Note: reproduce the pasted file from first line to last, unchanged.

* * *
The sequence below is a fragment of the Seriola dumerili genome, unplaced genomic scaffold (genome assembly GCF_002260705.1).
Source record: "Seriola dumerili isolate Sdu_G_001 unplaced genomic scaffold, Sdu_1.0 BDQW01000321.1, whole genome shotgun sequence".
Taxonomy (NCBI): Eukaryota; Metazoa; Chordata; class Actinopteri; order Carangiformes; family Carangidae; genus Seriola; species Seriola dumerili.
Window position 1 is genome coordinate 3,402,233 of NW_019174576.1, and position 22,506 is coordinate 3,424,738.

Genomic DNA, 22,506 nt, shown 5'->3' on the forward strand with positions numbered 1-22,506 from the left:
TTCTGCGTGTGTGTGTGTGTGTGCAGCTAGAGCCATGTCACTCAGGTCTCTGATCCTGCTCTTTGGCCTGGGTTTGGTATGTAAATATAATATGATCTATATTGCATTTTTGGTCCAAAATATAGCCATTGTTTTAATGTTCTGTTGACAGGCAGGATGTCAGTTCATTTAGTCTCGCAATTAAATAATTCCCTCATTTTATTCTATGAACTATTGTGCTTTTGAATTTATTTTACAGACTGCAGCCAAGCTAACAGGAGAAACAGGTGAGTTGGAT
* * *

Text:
The sequence below is a fragment of the Seriola dumerili genome, unplaced genomic scaffold (genome assembly GCF_002260705.1).
Source record: "Seriola dumerili isolate Sdu_G_001 unplaced genomic scaffold, Sdu_1.0 BDQW01000321.1, whole genome shotgun sequence".
Taxonomy (NCBI): Eukaryota; Metazoa; Chordata; class Actinopteri; order Carangiformes; family Carangidae; genus Seriola; species Seriola dumerili.
Window position 1 is genome coordinate 3,402,233 of NW_019174576.1, and position 22,506 is coordinate 3,424,738.

Genomic DNA, 22,506 nt, shown 5'->3' on the forward strand with positions numbered 1-22,506 from the left:
TTCTGCGTGTGTGTGTGTGTGTGCAGCTAGAGCCATGTCACTCAGGTCTCTGATCCTGCTCTTTGGCCTGGGTTTGGTATGTAAATATAATATGATCTATATTGCATTTTTGGTCCAAAATATAGCCATTGTTTTAATGTTCTGTTGACAGGCAGGATGTCAGTTCATTTAGTCTCGCAATTAAATAATTCCCTCATTTTATTCTATGAACTATTGTGCTTTTGAATTTATTTTACAGACTGCAGCCAAGCTAACAGGAGAAACAGGTGAGTTGGAT